Tuesday

16th Jan 2018

Brexit ping-pong as both sides say 'ball in your court'

  • Theresa May (l) and Angela Merkel (r) at a previous EU summit. Money is a sticking point between the two leaders. (Photo: Council of the European Union)

The EU hit back at British prime minister Theresa May on Monday (9 October), insisting it is the UK that needs to make a move in Brexit negotiations if she wants to move on to trade talks with the bloc.

"The ball is entirely in the UK's court for the rest to happen," European Commission spokesman Margaritis Schinas told reporters at lunchtime.

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May, meanwhile, said in a speech on Monday to MPs in the Westminster parliament that "the ball is in their [EU] court".

"Achieving that partnership will require leadership and flexibility, not just from us but from our friends, the 27 nations of the EU," she said.

This latest war of words comes as the fifth round of Brexit talks started on Monday in Brussels.

May was hoping to get the green light to start talks on a 'transition period' later in October, when EU leaders gather in Brussels for a summit.

The British prime minister's weak domestic political position could be strengthened if she would get some sort of political concession from Brussels, as four rounds of negotiations have so far failed to bring any breakthrough on the key issues of a financial settlement, citizens' rights and the border in Ireland.

"[…] We should concentrate our negotiating time and capital on what really matters – the future long-term relationship we will have with the EU after this temporary period ends," May told MPs on Monday evening.

Starting the second phase of negotiations on trade can come only if EU leaders agree that there has been "sufficient progress" made in the Brexit negotiations, but that is unlikely to happen at the October summit and will be dealt with again in December.

The British PM was hoping for a move on the transition period at least.

May was meeting British business leaders on Monday, who are increasingly concerned over the slow pace of Brexit talks, and need to make decisions on moving headquarters or rearrange their businesses if the UK in effect leaves the bloc and its internal market on 31 March 2019.

No talk of money

However heavy-weight member states link any willingness to talk about a transition period of possibly two years after 2019 to having more clarity on the financial deal with the UK.

At a meeting of EU ambassadors last Friday, reported by the Financial Times, Germany and France opposed the idea - which Brexit negotiator Michel Barnier argued could break the negotiating impasse.

May said in her keynote speech in Florence last month that the UK would honour its financial commitments.

But the UK's strategy is to basically isolate talks on a financial settlement, and link it to the framework of a future trading relationship.

"[…] This can only be resolved as part of the settlement of all the issues that we are working through," May said on Monday.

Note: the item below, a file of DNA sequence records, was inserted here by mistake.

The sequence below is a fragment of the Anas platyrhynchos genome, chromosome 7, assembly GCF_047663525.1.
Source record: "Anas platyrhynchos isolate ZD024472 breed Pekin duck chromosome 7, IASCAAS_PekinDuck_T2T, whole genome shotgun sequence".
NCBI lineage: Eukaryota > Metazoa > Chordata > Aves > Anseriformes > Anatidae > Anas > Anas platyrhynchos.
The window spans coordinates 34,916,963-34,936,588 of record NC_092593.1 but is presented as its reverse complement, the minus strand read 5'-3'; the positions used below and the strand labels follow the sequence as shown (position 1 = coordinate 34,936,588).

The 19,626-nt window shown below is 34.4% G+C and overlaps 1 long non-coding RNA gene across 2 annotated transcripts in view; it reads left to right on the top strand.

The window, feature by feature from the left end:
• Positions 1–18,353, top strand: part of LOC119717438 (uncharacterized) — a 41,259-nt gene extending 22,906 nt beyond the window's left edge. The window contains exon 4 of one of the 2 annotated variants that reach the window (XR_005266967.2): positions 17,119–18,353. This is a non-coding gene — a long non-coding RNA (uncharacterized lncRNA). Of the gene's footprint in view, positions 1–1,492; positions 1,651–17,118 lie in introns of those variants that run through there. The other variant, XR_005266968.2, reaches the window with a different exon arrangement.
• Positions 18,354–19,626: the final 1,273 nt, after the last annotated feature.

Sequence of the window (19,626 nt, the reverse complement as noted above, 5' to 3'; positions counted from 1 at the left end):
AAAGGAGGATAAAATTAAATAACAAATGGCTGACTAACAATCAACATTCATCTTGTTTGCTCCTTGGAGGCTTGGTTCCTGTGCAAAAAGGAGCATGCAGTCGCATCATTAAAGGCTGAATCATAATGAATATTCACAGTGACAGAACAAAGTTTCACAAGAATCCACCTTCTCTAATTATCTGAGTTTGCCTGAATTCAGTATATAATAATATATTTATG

"They see the payment as their leverage to negotiate access to the single market and other benefits the EU has," an EU source said.

UK negotiators will not outline in further detail this week what May meant by her pledges on a financial settlement in Florence - only technical consultations are expected to take place.

So far the UK has committed to paying into the EU's seven-year budget in 2019 and 2020, when the budget officially runs out. However, some payments could continue until 2023.

A source said that opposition to opening talks on transition is a way of putting increased pressure on London. "Some would ask for a higher price," another EU source said earlier.

The opposition could also stem from countries competing for UK-based companies looking for a new base on the continent, and from wanting to maintain the integrity of the single market, the first source added.

But it is not all about the money. EU countries don't want to undermine their own timeline either by starting transition talks before the first phase of discussions end.

Talks on citizens' rights on the other hand are progressing, with the UK hoping to reach further results on that streak this week.

Brexit talks enter pre-summit round

Brexit talks resume on Monday, but too little progress on issues such as citizens' rights, mean EU leaders unlikely to launch trade negotiations this month.

EU hopes for clarity on Brexit payments

May to give first major speech on Brexit since notifying EU that the UK was leaving. Negotiations have stalled, but she could revive them with a financial offer.

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Brexit timeline - 'The clock is ticking'

'The clock is ticking' - a favourite phrase of EU chief negotiator Michel Barnier - has become a stark warning, as the UK government took nine months to initiate the Brexit process and even longer to clarify its positions.

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Michel Barnier: The UK's best friend in Brussels

The EU's chief Brexit negotiator is an atypical French politician, with a love for mountains and Europe. He has been steering Brexit talks with a steady hand, and a deal could catapult him to the higher echelons of EU politics.

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